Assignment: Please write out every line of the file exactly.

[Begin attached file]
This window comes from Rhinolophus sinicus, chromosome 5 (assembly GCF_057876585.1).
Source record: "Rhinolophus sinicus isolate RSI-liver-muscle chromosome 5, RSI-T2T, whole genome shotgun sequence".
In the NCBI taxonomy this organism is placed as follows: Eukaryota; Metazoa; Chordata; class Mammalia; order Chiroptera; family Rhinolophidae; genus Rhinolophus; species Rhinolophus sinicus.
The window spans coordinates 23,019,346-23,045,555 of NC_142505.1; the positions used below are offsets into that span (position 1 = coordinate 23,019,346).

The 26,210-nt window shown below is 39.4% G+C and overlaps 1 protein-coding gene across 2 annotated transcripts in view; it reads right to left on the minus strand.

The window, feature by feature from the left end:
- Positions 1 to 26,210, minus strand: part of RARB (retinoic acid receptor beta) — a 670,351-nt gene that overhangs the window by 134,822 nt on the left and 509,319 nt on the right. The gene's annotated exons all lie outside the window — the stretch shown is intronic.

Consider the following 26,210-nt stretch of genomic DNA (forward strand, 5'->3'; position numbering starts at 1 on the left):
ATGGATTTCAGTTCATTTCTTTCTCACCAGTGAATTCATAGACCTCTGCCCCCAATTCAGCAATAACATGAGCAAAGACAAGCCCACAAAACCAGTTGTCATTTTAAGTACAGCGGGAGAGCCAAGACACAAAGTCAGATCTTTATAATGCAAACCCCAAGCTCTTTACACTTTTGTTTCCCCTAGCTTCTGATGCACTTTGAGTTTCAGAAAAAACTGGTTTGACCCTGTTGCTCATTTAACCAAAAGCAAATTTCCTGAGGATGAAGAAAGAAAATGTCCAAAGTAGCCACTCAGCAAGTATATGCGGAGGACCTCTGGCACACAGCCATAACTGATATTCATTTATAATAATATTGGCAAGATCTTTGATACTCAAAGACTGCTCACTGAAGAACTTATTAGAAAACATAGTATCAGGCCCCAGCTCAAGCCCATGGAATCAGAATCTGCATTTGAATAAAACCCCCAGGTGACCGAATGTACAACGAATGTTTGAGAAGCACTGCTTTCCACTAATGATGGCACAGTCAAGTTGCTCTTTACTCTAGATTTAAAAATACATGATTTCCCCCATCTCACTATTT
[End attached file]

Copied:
This window comes from Rhinolophus sinicus, chromosome 5 (assembly GCF_057876585.1).
Source record: "Rhinolophus sinicus isolate RSI-liver-muscle chromosome 5, RSI-T2T, whole genome shotgun sequence".
In the NCBI taxonomy this organism is placed as follows: Eukaryota; Metazoa; Chordata; class Mammalia; order Chiroptera; family Rhinolophidae; genus Rhinolophus; species Rhinolophus sinicus.
The window spans coordinates 23,019,346-23,045,555 of NC_142505.1; the positions used below are offsets into that span (position 1 = coordinate 23,019,346).

The 26,210-nt window shown below is 39.4% G+C and overlaps 1 protein-coding gene across 2 annotated transcripts in view; it reads right to left on the minus strand.

The window, feature by feature from the left end:
- Positions 1 to 26,210, minus strand: part of RARB (retinoic acid receptor beta) — a 670,351-nt gene that overhangs the window by 134,822 nt on the left and 509,319 nt on the right. The gene's annotated exons all lie outside the window — the stretch shown is intronic.

Consider the following 26,210-nt stretch of genomic DNA (forward strand, 5'->3'; position numbering starts at 1 on the left):
ATGGATTTCAGTTCATTTCTTTCTCACCAGTGAATTCATAGACCTCTGCCCCCAATTCAGCAATAACATGAGCAAAGACAAGCCCACAAAACCAGTTGTCATTTTAAGTACAGCGGGAGAGCCAAGACACAAAGTCAGATCTTTATAATGCAAACCCCAAGCTCTTTACACTTTTGTTTCCCCTAGCTTCTGATGCACTTTGAGTTTCAGAAAAAACTGGTTTGACCCTGTTGCTCATTTAACCAAAAGCAAATTTCCTGAGGATGAAGAAAGAAAATGTCCAAAGTAGCCACTCAGCAAGTATATGCGGAGGACCTCTGGCACACAGCCATAACTGATATTCATTTATAATAATATTGGCAAGATCTTTGATACTCAAAGACTGCTCACTGAAGAACTTATTAGAAAACATAGTATCAGGCCCCAGCTCAAGCCCATGGAATCAGAATCTGCATTTGAATAAAACCCCCAGGTGACCGAATGTACAACGAATGTTTGAGAAGCACTGCTTTCCACTAATGATGGCACAGTCAAGTTGCTCTTTACTCTAGATTTAAAAATACATGATTTCCCCCATCTCACTATTT